"We tried calling every day, they kept making excuses." was still soliciting and receiving payments for online orders up until just a few hours before it suddenly ceased operations on October 5.

While the ownership of is unclear, documents from Industry Canada say the corporate director is Omar Sahyoun. In an email exchange, the 33-year-old Toronto resident told CBC News he was never an owner or shareholder in the delivery firm.

"I was there to help the company raise funding or find an acquirer, helping with certain operational needs along the way informally," he wrote. 

Sahyoun declined to answer more specific questions about the company's ownership. 

Several restaurant owners and a former employee, however, described Sahyoun as the person in charge.

Unsecured creditors

The restaurant owners are considered unsecured creditors, Sahyoun wrote to CBC when asked about the alleged missed payments.

"All merchants conducting business with TasteAway are unsecured vendors and thus suffer in a case where the company runs out of cash or goes insolvent," he wrote. "There is a major difference between harmful intent and failure to succeed." 
Giuseppe Lisozzi owns Amato Pizza on College Street. He's one at least 20 owners who claims owes him money. In Lisozzi's case, he claims the food delivery firm owes him $15,000. (CBC News)

He blamed the company's closure on intense competition and trouble securing the necessary capital.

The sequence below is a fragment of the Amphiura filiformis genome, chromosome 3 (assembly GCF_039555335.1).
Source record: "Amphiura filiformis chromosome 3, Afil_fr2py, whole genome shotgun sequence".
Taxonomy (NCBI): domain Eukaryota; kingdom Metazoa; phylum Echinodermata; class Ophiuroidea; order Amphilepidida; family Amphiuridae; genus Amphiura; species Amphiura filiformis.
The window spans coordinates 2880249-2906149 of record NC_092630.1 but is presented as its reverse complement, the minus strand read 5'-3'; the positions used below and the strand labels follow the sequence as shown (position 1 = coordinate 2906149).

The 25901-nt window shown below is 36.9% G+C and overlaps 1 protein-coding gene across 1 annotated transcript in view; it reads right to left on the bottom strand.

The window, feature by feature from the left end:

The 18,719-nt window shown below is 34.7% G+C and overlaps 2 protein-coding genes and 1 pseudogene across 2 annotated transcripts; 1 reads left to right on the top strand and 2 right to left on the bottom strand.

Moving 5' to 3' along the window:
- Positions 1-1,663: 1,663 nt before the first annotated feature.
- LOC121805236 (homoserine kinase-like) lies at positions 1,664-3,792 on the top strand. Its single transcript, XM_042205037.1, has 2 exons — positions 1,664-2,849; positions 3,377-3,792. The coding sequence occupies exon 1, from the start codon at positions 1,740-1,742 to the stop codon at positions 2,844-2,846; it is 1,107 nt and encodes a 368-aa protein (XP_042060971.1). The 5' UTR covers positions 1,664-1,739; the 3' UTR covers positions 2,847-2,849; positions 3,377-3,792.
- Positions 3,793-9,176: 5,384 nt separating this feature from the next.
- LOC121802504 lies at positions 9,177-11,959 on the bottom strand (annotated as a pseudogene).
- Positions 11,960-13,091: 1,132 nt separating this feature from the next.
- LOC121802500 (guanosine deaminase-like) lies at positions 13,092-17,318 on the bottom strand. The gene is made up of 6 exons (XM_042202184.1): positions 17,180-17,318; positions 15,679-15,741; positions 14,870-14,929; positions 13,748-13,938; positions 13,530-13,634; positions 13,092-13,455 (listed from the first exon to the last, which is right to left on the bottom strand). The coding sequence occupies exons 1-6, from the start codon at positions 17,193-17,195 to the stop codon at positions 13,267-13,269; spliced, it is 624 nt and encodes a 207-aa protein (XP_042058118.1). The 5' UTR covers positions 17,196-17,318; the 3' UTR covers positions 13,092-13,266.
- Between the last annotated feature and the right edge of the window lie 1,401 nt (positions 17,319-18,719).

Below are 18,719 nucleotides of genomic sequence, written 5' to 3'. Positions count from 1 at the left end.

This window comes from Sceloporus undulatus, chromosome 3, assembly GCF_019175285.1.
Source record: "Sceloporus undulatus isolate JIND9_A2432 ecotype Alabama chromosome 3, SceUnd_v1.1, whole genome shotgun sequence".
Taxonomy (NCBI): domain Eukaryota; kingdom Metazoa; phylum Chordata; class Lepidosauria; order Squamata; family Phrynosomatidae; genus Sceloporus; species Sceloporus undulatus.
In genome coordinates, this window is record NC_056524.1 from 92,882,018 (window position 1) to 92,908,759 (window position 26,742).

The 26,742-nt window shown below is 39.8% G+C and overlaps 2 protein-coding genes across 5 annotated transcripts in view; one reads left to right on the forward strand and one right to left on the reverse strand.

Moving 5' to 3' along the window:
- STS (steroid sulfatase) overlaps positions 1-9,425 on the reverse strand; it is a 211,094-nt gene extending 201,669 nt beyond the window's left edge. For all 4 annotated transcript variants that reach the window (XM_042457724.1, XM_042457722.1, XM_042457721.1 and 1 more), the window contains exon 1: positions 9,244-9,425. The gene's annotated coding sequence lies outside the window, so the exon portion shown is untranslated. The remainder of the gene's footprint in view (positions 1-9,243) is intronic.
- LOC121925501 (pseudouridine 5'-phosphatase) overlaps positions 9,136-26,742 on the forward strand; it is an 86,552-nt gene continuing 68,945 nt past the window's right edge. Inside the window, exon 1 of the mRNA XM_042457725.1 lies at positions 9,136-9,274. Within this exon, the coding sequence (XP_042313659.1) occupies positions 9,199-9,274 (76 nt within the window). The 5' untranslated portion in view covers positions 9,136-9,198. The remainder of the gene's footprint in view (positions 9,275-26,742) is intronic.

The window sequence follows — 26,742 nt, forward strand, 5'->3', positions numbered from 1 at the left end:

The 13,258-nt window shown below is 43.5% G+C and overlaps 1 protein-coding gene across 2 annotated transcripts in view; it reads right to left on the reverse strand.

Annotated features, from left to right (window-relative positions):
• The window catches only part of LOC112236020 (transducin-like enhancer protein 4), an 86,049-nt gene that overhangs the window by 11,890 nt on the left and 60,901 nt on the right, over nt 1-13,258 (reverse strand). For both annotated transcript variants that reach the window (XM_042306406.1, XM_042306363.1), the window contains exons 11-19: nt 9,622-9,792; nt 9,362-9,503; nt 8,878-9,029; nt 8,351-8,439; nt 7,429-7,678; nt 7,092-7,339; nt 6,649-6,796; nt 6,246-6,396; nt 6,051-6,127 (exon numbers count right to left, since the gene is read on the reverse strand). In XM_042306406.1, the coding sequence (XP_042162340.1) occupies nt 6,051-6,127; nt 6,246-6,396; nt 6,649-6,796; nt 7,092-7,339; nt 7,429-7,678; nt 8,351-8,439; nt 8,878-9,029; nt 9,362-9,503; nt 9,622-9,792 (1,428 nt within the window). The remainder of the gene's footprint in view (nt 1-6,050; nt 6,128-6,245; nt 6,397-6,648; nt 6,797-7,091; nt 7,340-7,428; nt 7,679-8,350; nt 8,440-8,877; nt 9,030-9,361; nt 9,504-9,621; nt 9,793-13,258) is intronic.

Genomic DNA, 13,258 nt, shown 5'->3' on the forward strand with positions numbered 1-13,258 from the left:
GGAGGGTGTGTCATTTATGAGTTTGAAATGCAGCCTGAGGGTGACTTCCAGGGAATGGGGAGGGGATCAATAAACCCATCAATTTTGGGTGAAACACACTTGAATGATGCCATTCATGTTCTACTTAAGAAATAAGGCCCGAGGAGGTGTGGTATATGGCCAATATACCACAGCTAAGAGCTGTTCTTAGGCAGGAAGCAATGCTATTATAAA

Sahyoun denied making any money off, but some restaurant owners questioned what appears to be his lavish lifestyle. The entrepreneur's public social media accounts show a Tuxedo-clad businessman posing for pictures earlier this year in Monaco. He is also seen relaxing in a hot tub in Italy, and on a beach at a Mexican resort.

Another photo shows Sahyoun at an exclusive South Beach hotel in Miami.

But financial records obtained by CBC News show Sahyoun borrowed almost $30,000 last year to purchase a 2008 Land Rover SUV. The loan was co-signed by his girlfriend.

Connection to is not the first company Sahyoun has been associated with that has run into financial difficulties.

He also described himself as the co-founder of online retail site in his LinkedIn account, which became insolvent, along with its parent company Couch Commerce Inc., last year.

Records from the Office for the Superintendent of Bankruptcy Canada show the company had more than $12 million in liabilities. was an offshoot of

One of Sahyoun's partners at also joined him at the food delivery service. But Ghassan Halazon told CBC News that while he was on's board of directors, he resigned in August 2014. shut down its website and social media accounts shortly after CBC News approached the firm for a comment.

The restaurant owners say they have approached police to file complaints. Police told them, however, they have to pursue the matter through the civil courts rather than seeking criminal charges, the owners said.